Can global shipping be fixed? A regulator will try., Auto News, ET Auto

Daniel Maffei is a key player in the campaign to reduce inflation at once and a figure that is virtually unknown outside the confines of his victorious Washington domain.

He is the chairman of the Federal Maritime Commission, a small, traditionally ambiguous institution that has been emphasized in the designs of the Biden administration in a central role in overcoming rising prices – a threat that could determine which party. Congress controls.

The commission regulates the international shipping industry at US ports, an element of modern life that is usually overlooked but has emerged as a reason why major retailers lack popular goods, and need to renovate homes. Why are people waiting for months for the door?

Nine container shipping carriers – all foreign companies – dominate the market for moving goods between Asia and North America. For more than a year, the industry has been beset by chaos, from traffic jams closing ports to a lack of truck drivers hampering efforts to move cargo. With containers stuck on ships and piled up at docks, shortages and rising prices have become central features of the times.

Ocean carriers have multiplied their shipping rates and levied an astonishing assortment of fees. According to industry research firm Drewry, the container shipping industry is on track to make a profit of $300 billion before taxes and interest.

The White House has captured these two realities — rising prices and record profits for the carrier.

In June, on Twitter, President Joe Biden announced, “One reason for the price hike is that some companies that control the market have raised shipping prices by up to 1,000%.” “It’s outrageous – and I’m calling on Congress to crack down on them.”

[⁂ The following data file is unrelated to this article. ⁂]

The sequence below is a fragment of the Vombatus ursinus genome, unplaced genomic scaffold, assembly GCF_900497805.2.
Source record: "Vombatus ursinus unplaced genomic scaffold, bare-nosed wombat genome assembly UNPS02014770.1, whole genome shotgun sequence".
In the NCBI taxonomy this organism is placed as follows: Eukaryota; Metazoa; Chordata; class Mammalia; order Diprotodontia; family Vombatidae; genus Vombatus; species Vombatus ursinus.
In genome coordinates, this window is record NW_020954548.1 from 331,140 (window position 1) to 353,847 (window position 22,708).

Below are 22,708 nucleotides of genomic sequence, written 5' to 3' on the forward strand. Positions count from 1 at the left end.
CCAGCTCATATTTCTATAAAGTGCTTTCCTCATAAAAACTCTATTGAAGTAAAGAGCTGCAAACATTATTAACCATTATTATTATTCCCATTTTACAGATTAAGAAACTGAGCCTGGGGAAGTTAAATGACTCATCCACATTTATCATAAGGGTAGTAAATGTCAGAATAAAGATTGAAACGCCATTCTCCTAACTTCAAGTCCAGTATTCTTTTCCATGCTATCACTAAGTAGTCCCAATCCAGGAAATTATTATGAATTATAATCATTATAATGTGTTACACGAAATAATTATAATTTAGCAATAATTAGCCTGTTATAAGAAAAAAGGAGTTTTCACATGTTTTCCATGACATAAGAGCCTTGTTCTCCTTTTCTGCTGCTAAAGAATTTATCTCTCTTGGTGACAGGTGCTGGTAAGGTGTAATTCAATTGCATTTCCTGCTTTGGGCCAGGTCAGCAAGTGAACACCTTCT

A few days later, he signed into law the Ocean Shipping Reform Act, which is engineered to strengthen the Maritime Commission’s authority.

Biden assigned Maffei, a former member of the Central New York State House of Representatives, the primary responsibility of taking down a key culprit in his narrative on inflation.
Can global shipping be fixed?  A regulator will try.plan of attack
Unlike most of the official Washington colonized forts, the Maritime Commission occupies two floors of a non-descript office building. It commands an annual budget of only $32 million, even as the agency is now tasked with taking over the maritime carrier’s collection, whose profits exceed 9,000 times that amount.

Maffei, a Democrat who represents a highly contested congressional district, presents himself as a centrist and pragmatist. As the bearer of three Ivy League degrees—a Brown undergraduate, Columbia Journalism School and Harvard’s John F. Kennedy School of Government—he brings an analytical bent that tends toward shades of brown, not political condemnation of the colorful vernacular. .

Still, Biden has assigned him a steadfast populist mission: apply force to a measure the president describes as a “rip-off” of American consumers.

Mafi acknowledges the difficulties of the area. “There’s a rip-off,” he said. “But explaining where the rip-off is doesn’t fit easily into a quick speech.”

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As he describes it, high shipping rates are largely the product of market forces. Americans limited by a pandemic ordered a surprising amount of goods from factories in Asia. Demand outpaced the supply of container ships, which pushed up prices.

The pardon split from the White House on the argument that high shipping costs are primarily a result of the monopoly power exerted by ocean carriers.

According to the International Transport Forum, an intergovernmental body based in Paris, the three coalitions of shipping companies control 95% of routes in the Pacific. As shipping prices have risen and delays surround ocean transit, retailing giants such as Amazon and Walmart have chartered their own vessels, prompting complaints from smaller importers that they are at an unfair disadvantage.